To commemorate the third anniversary of Nelson Mandela’s death, the Amplify Studio in Loop Street partnered with the Legacy Collection in an exhibition that showcased paintings and jewellery made from the original fence of Robben Island, which held captive apartheid-era political prisoners, among them Nelson Mandela, Ahmed Kathrada, Walter Sisulu, Robert Sobukwe and many more, until their release in 1989 and 1990.
Also at the exhibition, which was held on Thursday December 1, as part of the First Thursdays initiative, was prison warder Christo Brand, whose book, Doing Life with Mandela: My Prisoner, My Friend, was on sale at the event.
Charmaine Taylor, the designer and founder of the Legacy Collection, said the fence was rescued from a landfill in 2009 after work was done on Robben Island. She said the collection aimed to promote the message of forgiveness and peace that Nelson Mandela shared.
Monday December 5 marked the third anniversary of Madiba’s death. “So we decided to honour him with this new range,” said Ms Taylor.
A chandelier made from the fence hung in the centre of the room, grabbing everyone’s attention.
Ms Taylor said: “When I was on Robben Island, I was privileged to be part of a tour by Ahmed Kathrada. And one of the questions I asked him was: ‘Did you ever give up hope?’ and his answer was ‘Never. We never lost hope.’ This inspired the chandelier, which is a beacon of hope. It is in the shape of a circle, which symbolises never-ending hope. Each piece in the collection is in celebration of Mandela’s life and democracy.”
Ms Taylor’s mother, Nola, came out in support of the exhibition wearing one of the original pieces of the Robben Island fence collection.
“When Charmaine first started this, she cut the jewellery herself. It was hard and rusted and difficult to work with, but she struggled through. Now I am wearing one of the original pieces that my daughter made herself,” she said proudly.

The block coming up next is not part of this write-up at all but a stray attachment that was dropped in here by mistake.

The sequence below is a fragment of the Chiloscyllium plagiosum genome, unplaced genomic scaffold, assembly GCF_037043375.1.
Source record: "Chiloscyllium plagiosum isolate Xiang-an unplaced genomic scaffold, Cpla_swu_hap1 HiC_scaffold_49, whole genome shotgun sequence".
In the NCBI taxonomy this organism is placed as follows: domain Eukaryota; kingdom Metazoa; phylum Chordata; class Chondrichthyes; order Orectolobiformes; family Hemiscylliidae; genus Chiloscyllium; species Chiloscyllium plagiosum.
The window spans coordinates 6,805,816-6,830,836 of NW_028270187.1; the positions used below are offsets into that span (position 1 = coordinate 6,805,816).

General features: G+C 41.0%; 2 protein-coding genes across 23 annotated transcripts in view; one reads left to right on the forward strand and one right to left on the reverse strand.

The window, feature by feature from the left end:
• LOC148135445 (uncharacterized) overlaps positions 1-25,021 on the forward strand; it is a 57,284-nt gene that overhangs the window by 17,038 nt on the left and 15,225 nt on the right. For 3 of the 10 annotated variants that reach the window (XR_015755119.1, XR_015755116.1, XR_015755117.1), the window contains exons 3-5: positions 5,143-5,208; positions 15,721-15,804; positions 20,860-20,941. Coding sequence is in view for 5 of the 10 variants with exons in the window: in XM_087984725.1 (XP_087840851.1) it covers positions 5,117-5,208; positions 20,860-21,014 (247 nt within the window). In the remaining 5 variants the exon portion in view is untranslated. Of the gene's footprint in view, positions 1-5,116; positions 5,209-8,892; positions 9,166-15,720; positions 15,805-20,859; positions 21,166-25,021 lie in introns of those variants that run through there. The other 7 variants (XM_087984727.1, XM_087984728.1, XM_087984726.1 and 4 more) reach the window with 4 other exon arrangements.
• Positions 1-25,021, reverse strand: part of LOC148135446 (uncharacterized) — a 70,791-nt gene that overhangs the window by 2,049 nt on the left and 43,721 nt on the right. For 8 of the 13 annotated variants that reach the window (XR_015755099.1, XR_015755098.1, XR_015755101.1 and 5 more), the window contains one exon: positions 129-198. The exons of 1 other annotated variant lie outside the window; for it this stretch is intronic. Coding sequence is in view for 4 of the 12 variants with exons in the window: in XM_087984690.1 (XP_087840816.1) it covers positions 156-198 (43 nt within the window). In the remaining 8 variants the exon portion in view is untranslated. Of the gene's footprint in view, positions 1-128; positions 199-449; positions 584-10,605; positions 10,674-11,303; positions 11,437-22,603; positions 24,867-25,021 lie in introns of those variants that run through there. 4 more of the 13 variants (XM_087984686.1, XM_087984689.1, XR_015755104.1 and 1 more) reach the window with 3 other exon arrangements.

Mr Brand told stories of his time with Mandela in prison.
“I was his warder on Robben Island. I looked after Mandela while he was imprisoned. When I first met him, the warders said I was going to meet one of the most dangerous criminals of the time. Then I went to his cell and Nelson Mandela got up from his blanket on the floor and greeted me politely. I was still waiting to meet the dangerous criminal”. “For his 60th birthday,Mandela received
55 000 cards from family and friends. I couldn’t understand why this man was so important and loved. But the more time I spent with him, the more I understood why. He was so humble and respectful and helpful. Whenever a task needed to be done, be it labour or cleaning, Mandela would do it.”
He said Mandela, who was a qualified lawyer, offered him legal assistance when he was involved in a motorcycle accident – and helped him get a promotion. “He even helped me with my book. When he died, the family invited me to the funeral. I was so honoured. He made me feel like the most important person in his life. He died peacefully because he knew what he did for South Africa.”
The owner of Amplify Studio, Todd Facemire, told the CapeTowner that they were very happy to co-sponsor the exhibition.
“We were happy to partner something meaningful and that makes and builds progress. At Amplify, we are trying to promote progress. And, of course, we like all things beautiful and we had the opportunity to photograph the event, so it was a perfect fit.”
The Amplify Studio is a free artist residency programme, a working studio and an art gallery. The residency programme supports and mentors young artists, especially photographers, for a year to prepare them for work in the industry (“New studio gives photographers a foot in the door,” CapeTowner, October 6).
The exhibition closed a day after the event.